RBI panel headed by Anand Sinha releases Draft Report on ‘Pricing of Credit’; suggests Indian Banks Base Rate (IBBR)

RBI panel headed by RBI Deputy Governor Anand Sinha has recommended bringing a benchmark floating interest rate, especially for home loans. Panel also suggested Indian Banks Base Rate (IBBR).
Objective: To inspect the matters linked to inequity in pricing of credit and suggest measures for transparent and suitable pricing of credit under a floating rate regime.
Why there is a need for change in current credit pricing framework?
Notwithstanding the policy attempts to bring transparency and candour to the credit pricing framework, there have been certain concerns from the customer service perspective. These chiefly refer to the downward stickiness of the interest rates, prejudiced handling of old borrowers vis-à-vis fresh borrowers, arbitrary modifications in spreads, etc.
Key recommendations made by the Working Group headed by RBI Deputy Governor Anand Sinha are:

  1. Banks should be able to prove to the RBI the rationale of their pricing policy i.e. how the bank decided the pricing of a banking product.
  2. Banks, peculiarly those whose weighted average maturity of deposits is on the lower side should move towards calculating the Base Rate on the basis of incremental cost of funds. More transparency in pricing, less customer complaints, better asset liability management at banks. The Bank boards should make certain that the use of a different methodology in calculating cost of funds should not doesn’t leads to any discrimination amidst borrowers, especially between old and fresh customers.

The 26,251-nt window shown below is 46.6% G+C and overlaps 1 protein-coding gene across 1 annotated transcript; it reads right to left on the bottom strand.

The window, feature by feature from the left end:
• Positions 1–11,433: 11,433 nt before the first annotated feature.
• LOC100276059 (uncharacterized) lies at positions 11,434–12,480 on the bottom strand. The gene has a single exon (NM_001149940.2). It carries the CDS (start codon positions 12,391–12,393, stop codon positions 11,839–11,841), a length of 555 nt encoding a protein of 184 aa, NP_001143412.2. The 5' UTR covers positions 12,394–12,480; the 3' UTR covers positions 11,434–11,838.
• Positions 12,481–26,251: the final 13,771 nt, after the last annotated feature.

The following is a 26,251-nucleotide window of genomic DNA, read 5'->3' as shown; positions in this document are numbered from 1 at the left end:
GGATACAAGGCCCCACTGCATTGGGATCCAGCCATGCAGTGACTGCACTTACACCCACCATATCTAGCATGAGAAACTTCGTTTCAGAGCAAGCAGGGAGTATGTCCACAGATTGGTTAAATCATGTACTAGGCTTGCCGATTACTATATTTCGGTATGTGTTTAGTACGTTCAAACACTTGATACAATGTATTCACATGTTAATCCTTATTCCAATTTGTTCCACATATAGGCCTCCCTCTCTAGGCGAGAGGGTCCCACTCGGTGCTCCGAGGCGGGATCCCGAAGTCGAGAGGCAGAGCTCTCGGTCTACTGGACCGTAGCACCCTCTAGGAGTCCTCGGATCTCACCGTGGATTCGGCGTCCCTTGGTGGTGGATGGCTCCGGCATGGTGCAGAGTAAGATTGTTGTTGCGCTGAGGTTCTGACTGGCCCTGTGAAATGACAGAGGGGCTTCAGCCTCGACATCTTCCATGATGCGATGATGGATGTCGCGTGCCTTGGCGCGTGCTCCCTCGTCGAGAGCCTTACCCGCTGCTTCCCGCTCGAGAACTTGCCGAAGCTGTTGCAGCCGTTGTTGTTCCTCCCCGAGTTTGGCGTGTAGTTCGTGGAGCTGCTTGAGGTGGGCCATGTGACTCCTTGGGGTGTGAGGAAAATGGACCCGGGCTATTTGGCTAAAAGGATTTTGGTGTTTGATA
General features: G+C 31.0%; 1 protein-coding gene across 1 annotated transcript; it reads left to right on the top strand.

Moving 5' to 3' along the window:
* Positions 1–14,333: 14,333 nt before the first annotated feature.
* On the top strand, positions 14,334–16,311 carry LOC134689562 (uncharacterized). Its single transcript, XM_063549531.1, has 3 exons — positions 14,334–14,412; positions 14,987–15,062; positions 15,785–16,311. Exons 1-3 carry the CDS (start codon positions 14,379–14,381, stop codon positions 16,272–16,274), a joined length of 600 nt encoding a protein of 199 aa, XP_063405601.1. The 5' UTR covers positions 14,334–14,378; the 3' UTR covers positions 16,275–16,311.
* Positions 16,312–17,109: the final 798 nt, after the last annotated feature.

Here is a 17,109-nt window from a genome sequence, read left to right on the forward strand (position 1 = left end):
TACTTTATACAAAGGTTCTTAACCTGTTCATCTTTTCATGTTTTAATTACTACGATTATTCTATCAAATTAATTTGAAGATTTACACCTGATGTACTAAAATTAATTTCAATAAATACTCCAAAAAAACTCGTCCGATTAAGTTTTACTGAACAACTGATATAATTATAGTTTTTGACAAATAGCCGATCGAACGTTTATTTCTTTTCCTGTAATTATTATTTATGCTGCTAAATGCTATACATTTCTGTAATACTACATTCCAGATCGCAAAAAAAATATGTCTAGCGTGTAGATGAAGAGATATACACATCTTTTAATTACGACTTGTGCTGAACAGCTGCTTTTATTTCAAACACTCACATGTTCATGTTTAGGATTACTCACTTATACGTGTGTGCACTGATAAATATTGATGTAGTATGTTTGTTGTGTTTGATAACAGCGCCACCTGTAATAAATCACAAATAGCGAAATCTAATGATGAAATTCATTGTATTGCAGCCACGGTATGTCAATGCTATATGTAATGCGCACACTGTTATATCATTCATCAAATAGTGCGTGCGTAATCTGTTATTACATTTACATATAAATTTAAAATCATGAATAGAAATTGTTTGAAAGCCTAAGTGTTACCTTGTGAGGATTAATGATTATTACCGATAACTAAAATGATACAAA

3. Banks should have a Board sanctioned policy delimiting components which are utilized to decide the spread like specific operating cost, credit risk premium and tenor premium, competition, business strategy and customer relationship.
  4. Bank Board should make certain that any price differentiation is coherent with bank’s credit pricing policy factoring Risk Adjusted Return on Capital (RAROC).
  5. The internal policy of the Bank should explain the rationale for the spread.
  6. Except in cases where the credit profile of a customer goes down, the spread charged to an existing customer cannot be raised without properly communicating to the customer at the time of contract. The same information should be properly exhibited by the banks via notices/ website.
  7. There may be interest rate reset periodicity for the Floating rate loan covenant.
  8. A sunset clause for Benchmark Prime Lending Rate (BPLR) contracts should be there in order that all the contracts thenceforth are linked to the Base Rate. Banks should ascertain that if any of its customer shifts from BPLR linked loans to Base Rate loans are (s)he should not be charged any extra interest rate or any processing fee.
  1. Indian Banks Base Rate (IBBR): The RBI panel asked Indian Banks Association (IBA) to develop IBBR, a fresh benchmark for floating interest rate products, which may be compared and released by IBA on a periodical basis. In the beginning, IBBR may be used for home loans. IBBR should comply with the standards benchmarks set by the Committee on Financial Benchmarks. Banks may extend floating rate products linked to the Base Rate, IBBR or any other floating rate benchmark, ascertaining that at the time of sanction, the lending rates should be equal to or above the Base Rate of bank.
  1. Bring in more transparency in banking which enables comparability amongst banks and informed decision making by customers. 
  2. If there is a pre-payment made by a customer, then any gain of interest reduction on the principal should be given on the day the money is obtained by the bank without  holding off for the next EMI cycle date to effect the credit.
  3. RBI and Banks should both bestow financial education to customer.
  4. At the point of getting into a contract, the Options of “with exit” and “sans exit” should be given to Customers in case of Retail loans.
  5. The industry association, IBA, should:
    • Build up case studies and illustrations of best practices for customer service;
    • Carry on studies to discover areas of best market conduct practices for betterment;
    • Train industry representatives
  6. In Banks the grievances redressal systems should be quick in responding to customers’ demands and the Banks not putting in place enough measures should be penalized by the RBI.



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